New Delhi: Cheteshwar Pujara has been the key factor in India’s good run in Australia in the ongoing series. In Adelaide, his knocks of 123 and 71 helped India secure a 31-run win to help Virat Kohli’s side win the first match of the series in a Test Down Under for the first time. In Melbourne, Pujara hit his 17th century and his partnership with Kohli helped India reach 443/7 declared on a difficult pitch. However, in the second innings, with India leading by 292 runs, Pujara attempted to flick a full ball from Pat Cummins but he found the fielder at leg gully to depart for 0. Things got worse for India as Kohli (0) and Ajinkya Rahane (1) fell to Cummins as the bowler picked up four wickets in a sensational burst.This was the second time that Pujara had scored a century but dismissed for a duck in the same match. His first instance was in 2015 when he was dismissed for 145 and 0 in the third Test against Sri Lanka at the Sinhalese Sports Club (SSC). However, Pujara has also matched the unwanted feat which was earlier set by Sachin Tendulkar, who was also dismissed for a hundred and a duck in the same match twice.Read More | Bumrah takes career-best figures to decimate Australia in MCG TestTendulkar was dismissed for 0 in the first innings of the Chennai Test in 1999 against Pakistan but he came back strongly in the second innings. Battling back spasms, Tendulkar scored a heroic 136 but India fell short by 12 runs. The second instance was against the West Indies in Port of Spain in 2002. Tendulkar smashed 117 but fell for 0 in the second innings. However, it did not prove to be costly as India won a Test in the West Indies after 26 years.Read More | Watch – Kohli tries to run four, Pujara barely manages threeThe other prominent people who have been dismissed twice for a hundred and a duck in the same match are Sir Don Bradman, Sir Garfield Sobers, Sir Vivian Richards, Jacques Kallis and Daryl Cullinan. Shivnarine Chanderpaul of West Indies has suffered this fate three times, which is the most. So, in a bittersweet way, Pujara is in elite company. For all the Latest Sports News News, Cricket News News, Download News Nation Android and iOS Mobile Apps.
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QPR have ended talks with Alex after they were unable to reach an agreement with the transfer-listed Chelsea defender.Rangers always faced a major task trying to persuade Alex to join them, and he is now tipped to be reunited with former Chelsea manager Carlo Ancelotti at French club Paris St-Germain.Recently-appointed QPR boss Mark Hughes is keen to sign at least one centre-back before the transfer window closes.Nedum Onuoha has been the club’s number one target for some time and talks with the Manchester City man are ongoing.Follow West London Sport on TwitterFind us on Facebook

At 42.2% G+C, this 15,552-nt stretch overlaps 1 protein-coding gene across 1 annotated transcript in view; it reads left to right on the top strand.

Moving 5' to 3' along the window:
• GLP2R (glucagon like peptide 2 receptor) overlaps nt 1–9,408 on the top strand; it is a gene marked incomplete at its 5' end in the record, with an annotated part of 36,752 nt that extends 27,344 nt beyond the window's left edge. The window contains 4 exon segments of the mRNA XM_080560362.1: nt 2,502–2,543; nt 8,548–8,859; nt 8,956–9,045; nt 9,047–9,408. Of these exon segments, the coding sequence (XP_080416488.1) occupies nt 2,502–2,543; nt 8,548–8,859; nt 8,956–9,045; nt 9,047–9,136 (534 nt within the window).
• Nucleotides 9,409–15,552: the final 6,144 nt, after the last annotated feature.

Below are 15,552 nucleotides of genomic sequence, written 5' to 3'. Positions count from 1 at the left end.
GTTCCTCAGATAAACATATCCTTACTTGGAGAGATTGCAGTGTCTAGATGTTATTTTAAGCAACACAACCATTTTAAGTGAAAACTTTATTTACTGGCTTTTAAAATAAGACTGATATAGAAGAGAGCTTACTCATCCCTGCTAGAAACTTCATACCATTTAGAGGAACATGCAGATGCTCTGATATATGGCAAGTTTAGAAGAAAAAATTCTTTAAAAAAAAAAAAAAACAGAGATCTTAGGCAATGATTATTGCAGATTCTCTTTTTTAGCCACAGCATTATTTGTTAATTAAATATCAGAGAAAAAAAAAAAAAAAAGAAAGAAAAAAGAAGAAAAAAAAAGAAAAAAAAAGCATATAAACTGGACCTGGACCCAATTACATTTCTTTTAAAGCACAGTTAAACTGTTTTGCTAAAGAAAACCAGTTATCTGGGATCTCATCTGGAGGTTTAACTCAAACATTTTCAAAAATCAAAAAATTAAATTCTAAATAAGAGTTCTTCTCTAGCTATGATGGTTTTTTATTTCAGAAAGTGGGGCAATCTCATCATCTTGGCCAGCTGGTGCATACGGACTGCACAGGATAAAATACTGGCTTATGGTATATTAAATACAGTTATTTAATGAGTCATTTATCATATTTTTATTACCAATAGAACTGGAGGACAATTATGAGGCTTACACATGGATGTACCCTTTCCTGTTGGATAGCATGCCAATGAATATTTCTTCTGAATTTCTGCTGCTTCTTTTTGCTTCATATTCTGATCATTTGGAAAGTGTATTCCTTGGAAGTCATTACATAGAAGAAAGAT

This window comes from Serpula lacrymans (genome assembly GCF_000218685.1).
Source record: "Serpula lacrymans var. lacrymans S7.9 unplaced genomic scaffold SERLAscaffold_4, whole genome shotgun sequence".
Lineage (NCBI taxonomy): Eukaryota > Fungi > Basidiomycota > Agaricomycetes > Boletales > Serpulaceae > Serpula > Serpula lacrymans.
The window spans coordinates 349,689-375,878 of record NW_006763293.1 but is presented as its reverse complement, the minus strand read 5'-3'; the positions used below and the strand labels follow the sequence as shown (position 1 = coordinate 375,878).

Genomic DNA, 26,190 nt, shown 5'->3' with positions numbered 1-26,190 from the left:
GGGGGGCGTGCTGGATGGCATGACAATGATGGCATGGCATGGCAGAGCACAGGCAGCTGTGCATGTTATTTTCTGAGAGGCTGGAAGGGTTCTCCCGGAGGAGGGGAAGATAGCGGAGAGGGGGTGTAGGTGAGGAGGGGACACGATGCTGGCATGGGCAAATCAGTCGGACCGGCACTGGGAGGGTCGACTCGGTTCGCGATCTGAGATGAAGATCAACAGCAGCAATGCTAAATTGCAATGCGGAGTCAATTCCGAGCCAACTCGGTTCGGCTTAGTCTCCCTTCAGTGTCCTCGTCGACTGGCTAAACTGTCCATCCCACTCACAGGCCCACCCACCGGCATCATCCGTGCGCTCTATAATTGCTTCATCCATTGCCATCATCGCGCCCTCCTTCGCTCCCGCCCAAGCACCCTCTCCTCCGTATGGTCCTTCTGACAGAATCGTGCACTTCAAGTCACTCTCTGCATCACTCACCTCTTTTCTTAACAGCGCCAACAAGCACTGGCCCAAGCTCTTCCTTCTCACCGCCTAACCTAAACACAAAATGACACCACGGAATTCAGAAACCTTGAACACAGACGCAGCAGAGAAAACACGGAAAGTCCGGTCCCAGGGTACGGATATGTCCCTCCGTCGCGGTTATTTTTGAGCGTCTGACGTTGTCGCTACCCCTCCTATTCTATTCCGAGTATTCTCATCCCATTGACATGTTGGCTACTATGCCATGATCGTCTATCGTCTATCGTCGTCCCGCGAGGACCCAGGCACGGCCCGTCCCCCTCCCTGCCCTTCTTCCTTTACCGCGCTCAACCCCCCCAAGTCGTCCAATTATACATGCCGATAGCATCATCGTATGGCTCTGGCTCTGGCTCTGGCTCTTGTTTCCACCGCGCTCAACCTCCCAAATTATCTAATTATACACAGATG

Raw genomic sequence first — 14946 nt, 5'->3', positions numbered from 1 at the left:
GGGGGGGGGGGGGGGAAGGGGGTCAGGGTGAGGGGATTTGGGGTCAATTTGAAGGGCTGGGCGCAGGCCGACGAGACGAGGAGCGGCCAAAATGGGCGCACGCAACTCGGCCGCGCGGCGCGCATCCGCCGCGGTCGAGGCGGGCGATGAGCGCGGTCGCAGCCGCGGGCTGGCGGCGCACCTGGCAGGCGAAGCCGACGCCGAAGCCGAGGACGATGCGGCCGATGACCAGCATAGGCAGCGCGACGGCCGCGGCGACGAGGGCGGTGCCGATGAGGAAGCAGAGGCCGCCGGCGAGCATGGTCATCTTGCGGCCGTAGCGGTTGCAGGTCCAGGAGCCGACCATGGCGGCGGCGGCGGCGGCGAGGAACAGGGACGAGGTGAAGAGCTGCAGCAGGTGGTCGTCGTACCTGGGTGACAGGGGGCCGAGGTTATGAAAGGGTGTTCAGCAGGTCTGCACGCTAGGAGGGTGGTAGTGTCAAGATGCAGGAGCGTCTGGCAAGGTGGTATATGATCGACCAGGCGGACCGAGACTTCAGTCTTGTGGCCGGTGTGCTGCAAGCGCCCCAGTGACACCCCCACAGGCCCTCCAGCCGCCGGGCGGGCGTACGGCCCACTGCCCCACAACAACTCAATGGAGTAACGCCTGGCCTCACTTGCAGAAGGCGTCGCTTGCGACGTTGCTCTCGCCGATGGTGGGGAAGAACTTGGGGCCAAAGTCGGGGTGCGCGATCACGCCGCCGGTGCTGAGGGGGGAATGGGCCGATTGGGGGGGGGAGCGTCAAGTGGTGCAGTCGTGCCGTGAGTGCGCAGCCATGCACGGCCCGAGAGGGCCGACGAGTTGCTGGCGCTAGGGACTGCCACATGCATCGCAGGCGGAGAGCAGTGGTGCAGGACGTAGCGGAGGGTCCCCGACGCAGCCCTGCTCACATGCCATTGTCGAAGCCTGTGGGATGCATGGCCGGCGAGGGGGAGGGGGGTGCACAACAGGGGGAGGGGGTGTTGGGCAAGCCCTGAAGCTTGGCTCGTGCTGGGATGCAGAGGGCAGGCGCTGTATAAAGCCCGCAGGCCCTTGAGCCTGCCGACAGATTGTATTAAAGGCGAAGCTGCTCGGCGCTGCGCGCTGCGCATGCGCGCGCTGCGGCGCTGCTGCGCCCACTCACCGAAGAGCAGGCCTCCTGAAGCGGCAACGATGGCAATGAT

Share Facebook Twitter Google + LinkedIn Pinterest By Todd NeeleyDTN Staff ReporterOMAHA (DTN) — EPA decided in July not to ban the insecticide chlorpyrifos, and now, environmental groups have petitioned the U.S. Court of Appeals for the Ninth Circuit in Seattle to review that decision.In July, EPA said it will expedite what is an ongoing review of chlorpyrifos in response to public concerns raised. The agency has until 2022 to complete its review.Groups filing the petition include the League of United Latin American Citizens; Pesticide Action Network North America; Natural Resources Defense Council; California Rural Legal Assistance Foundation; Farmworker Association of Florida; Farmworker Justice; Labor Council for Latin American Advancement; Learning Disabilities Association of America; National Hispanic Medical Association Pineros y Campesinos Unidos del Noroeste; and United Farm Workers.“EPA has repeatedly found chlorpyrifos unsafe, especially to children, yet time and time again it refuses to protect kids,” said Patti Goldman, the Earthjustice managing attorney leading the case. “But Earthjustice and our clients won’t stand for this. The science and the law call for a chlorpyrifos ban. We are hopeful the courts will do the same for the sake of children and farmworkers.”The EPA had until July 18 to address objections to its 2007 decision rejecting a petition asking for a ban. The deadline was set as part of a court order issued on April 19, 2019, by the U.S. Court of Appeals for the Ninth Circuit in San Francisco.Chlorpyrifos is the main ingredient in Corteva Agriscience’s Lorsban insecticide, which targets soybean aphids, spider mites and corn rootworm.The EPA has consistently maintained available science supports the human safety of chlorpyrifos, while environmental groups continue to say it is unsafe for humans.An EPA spokesperson told DTN in July that the agency may at some point place new restrictions on chlorpyrifos.The legal pursuit aimed at chlorpyrifos began in 2007 when the Pesticide Action Network North America and the Natural Resources Defense Council petitioned EPA to cancel the insecticide’s registrations.The EPA denied the petition and said at the time that farmers need chlorpyrifos, and the agency uses “sound science” when making decisions.The agency’s rejection of the 2007 petition was a surprising reversal from the stance of the EPA under the Obama administration, which had indicated as recently as fall 2016 that it was prepared to issue a full ban on the pesticide.Todd Neeley can be reached at email@example.comFollow him on Twitter @toddneeleyDTN(BAS/CZ)© Copyright 2019 DTN/The Progressive Farmer. All rights reserved.